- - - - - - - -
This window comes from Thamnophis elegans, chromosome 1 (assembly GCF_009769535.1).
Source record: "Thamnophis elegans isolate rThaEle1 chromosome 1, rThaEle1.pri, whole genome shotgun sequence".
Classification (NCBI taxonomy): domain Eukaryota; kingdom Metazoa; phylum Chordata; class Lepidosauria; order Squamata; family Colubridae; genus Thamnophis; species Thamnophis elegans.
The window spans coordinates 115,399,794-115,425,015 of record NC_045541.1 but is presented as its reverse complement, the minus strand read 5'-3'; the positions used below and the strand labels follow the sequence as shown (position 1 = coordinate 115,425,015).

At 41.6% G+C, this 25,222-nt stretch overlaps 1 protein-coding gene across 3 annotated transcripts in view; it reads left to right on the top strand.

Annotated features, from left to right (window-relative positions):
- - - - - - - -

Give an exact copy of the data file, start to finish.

This window comes from Thamnophis elegans, chromosome 1 (assembly GCF_009769535.1).
Source record: "Thamnophis elegans isolate rThaEle1 chromosome 1, rThaEle1.pri, whole genome shotgun sequence".
Classification (NCBI taxonomy): domain Eukaryota; kingdom Metazoa; phylum Chordata; class Lepidosauria; order Squamata; family Colubridae; genus Thamnophis; species Thamnophis elegans.
The window spans coordinates 115,399,794-115,425,015 of record NC_045541.1 but is presented as its reverse complement, the minus strand read 5'-3'; the positions used below and the strand labels follow the sequence as shown (position 1 = coordinate 115,425,015).

At 41.6% G+C, this 25,222-nt stretch overlaps 1 protein-coding gene across 3 annotated transcripts in view; it reads left to right on the top strand.

Annotated features, from left to right (window-relative positions):